Admiral Hotel demolished despite National Museum hold advice
Heritage conservation issues continue to hound the Manila City Hall under Mayor Joseph Estrada as another important structure is being demolished, apparently with go-signal from the city government, to give way to development.
The latest to fall despite the enactment of the National Cultural Heritage law is the historic prewar structure, Admiral Hotel on Roxas Boulevard in Manila’s Malate district.
The building was one of the few to survive World War II. But apparently it wouldn’t survive the reign of greed and commercial development.
Already, several commercial-development projects are destroying the history and heritage of Manila: the erection of the Torre de Manila skyscraper that would dwarf Rizal Park and Rizal Monument and spoil the Manila skyline; the removal of the Anda Monument from Calle Aduana ostensibly to ease traffic in Port Area; the demolition of the old Meralco building designed by Juan Arellano, and, with it, the giant relief sculpture on its façade made by Francesco Riccardo Monti.
Completed in 1939, Admiral Hotel was designed by architect Fernando H. Ocampo in the traditionalist mode, with touches of revivalist design.
Ocampo was one of the pioneers of modern Filipino architecture and one of the founders in 1930 of the University of
Santo Tomas College of Architecture and Fine Arts, cradle of modernist art movement in the Philippines.
Among his works are the UST Central Seminary, declared National Cultural Treasure by the Philippine government; and today’s Manila Cathedral, reconstructed in 1958.
The Admiral Hotel was originally called Admiral Apartments and built by the Lopez-Araneta family. It became the Admiral Hotel. Gen. Douglas MacArthur was one of its many famous guests.
In 2009, the Lopez-Araneta family sold the building to Anchor Land Holdings, Inc., which was supposed to redevelop the eight-story structure into a boutique hotel.
“We are saddened by the demolition of the Admiral Hotel along Roxas Boulevard, a historic prewar building designed by eminent architect Fernando Ocampo,” said Heritage Conservation Society president Ivan Anthony Henares.
Anchor Land Holdings, Inc. released a statement on its Facebook page on Sept. 22, saying that “engineering investigations done determined that the original building was no longer structurally sound following years of slow deterioration.”
Anchor added that it made the decision with the “interests of all its future guests, staff and the general public in mind, whose safety Anchor Land prioritizes.”
Henares said Anchor obviously made the decision without consideration of heritage regulations. “That decision [to demolish Admiral] was not for Anchor Land to make on its own,” he said.
“According to Republic Act No. 10066,” pointed out Henares, “all buildings that are 50 years old or older are presumed to be Important Cultural Properties. And thus, before a demolition permit can be issued by the local government unit, a building owner must first seek approval from government cultural agencies concerned to lift that presumption of declaration.”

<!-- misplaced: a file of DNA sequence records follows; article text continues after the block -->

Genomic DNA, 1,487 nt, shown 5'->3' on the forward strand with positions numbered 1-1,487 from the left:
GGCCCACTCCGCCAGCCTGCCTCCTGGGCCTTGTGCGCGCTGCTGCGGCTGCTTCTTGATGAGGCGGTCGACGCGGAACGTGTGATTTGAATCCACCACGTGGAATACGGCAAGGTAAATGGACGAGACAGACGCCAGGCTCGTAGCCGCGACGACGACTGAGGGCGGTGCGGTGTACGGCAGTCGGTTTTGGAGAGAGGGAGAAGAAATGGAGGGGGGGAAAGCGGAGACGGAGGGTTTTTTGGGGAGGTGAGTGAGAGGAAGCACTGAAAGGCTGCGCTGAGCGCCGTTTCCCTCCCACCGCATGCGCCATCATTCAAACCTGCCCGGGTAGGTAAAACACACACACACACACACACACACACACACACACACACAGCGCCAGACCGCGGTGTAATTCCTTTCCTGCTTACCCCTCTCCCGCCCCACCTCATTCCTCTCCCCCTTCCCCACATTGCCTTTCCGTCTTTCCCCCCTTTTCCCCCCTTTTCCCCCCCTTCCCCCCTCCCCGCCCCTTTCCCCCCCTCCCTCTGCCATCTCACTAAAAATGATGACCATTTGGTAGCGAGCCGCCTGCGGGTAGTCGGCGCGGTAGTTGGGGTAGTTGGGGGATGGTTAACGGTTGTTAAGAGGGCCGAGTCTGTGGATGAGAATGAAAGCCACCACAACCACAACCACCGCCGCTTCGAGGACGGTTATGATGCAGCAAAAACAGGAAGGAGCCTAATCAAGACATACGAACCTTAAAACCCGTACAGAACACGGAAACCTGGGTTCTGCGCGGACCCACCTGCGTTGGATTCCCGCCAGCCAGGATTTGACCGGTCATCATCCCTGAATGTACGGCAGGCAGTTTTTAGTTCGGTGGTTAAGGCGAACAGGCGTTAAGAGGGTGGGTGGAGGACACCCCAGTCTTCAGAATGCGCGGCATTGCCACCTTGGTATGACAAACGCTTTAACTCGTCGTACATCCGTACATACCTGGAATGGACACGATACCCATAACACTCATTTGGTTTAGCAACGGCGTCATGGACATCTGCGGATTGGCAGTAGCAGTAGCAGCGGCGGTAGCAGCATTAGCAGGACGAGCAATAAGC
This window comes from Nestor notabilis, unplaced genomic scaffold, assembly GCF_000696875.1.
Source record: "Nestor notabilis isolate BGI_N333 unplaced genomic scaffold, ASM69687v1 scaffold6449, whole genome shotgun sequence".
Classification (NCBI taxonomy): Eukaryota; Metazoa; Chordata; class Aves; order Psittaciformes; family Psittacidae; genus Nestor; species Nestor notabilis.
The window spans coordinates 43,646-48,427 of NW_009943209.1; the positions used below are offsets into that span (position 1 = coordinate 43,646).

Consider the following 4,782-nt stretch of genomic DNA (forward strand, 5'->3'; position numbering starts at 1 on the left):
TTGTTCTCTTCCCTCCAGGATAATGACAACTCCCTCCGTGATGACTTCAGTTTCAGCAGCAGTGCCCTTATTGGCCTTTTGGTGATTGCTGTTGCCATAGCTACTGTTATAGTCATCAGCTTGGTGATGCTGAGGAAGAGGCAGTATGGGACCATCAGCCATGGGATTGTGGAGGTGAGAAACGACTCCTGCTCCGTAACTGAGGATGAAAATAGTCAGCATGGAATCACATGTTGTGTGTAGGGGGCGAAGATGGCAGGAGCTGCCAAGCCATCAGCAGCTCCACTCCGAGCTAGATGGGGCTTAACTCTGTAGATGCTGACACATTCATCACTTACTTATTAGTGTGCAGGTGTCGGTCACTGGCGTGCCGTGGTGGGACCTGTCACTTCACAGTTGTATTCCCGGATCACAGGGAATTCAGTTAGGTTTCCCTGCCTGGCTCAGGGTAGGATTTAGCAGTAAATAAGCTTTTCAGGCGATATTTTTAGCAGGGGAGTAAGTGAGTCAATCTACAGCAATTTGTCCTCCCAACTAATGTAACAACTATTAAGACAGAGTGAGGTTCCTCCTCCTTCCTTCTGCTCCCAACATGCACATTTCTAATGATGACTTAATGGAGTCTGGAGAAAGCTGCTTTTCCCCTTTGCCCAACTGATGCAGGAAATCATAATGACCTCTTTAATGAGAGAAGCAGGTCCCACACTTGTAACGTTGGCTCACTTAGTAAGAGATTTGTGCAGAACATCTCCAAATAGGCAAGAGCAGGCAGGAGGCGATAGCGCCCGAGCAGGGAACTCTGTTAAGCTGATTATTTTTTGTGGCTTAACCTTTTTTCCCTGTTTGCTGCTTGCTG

Anchor Land said it would take every step to keep the building’s heritage alive and ensure it would remain a historical landmark.
“They totally missed the point,” Henares said. “Once you demolish a structure, the heritage value is lost. The reconstruction can no longer be considered a historical landmark.
“Our developers in the Philippines seem to have this wrong impression that they are doing good by demolishing the original and reconstructing a replica, or are saving heritage by dismantling the original and transferring it elsewhere. Demolition or transfer of heritage goes against international conservation standards. Nothing beats the original.”
Henares said that with all the technology available today, there would always be a way to stabilize the original structure as what most countries were doing.
“We call on our government cultural agencies to implement the National Cultural Heritage Act of 2009, and start filing cases against local government units and property owners who have violated the law,” he said.
The National Museum (NM) immediately inspected the building on Sept. 23 after the issue was brought to its attention.
The NM team told the workers to stop the demolition activities.
But the demolition continues, as shown by the photos on this page.
NM assistant director and Cultural Properties Division chief Angel Bautista said he had coordinated with the National Commission for Culture and the Arts to instruct the National Historical Commission of the Philippines to issue a cease-and-desist order (CDO) immediately.
The CDO has not been issued as of press time.
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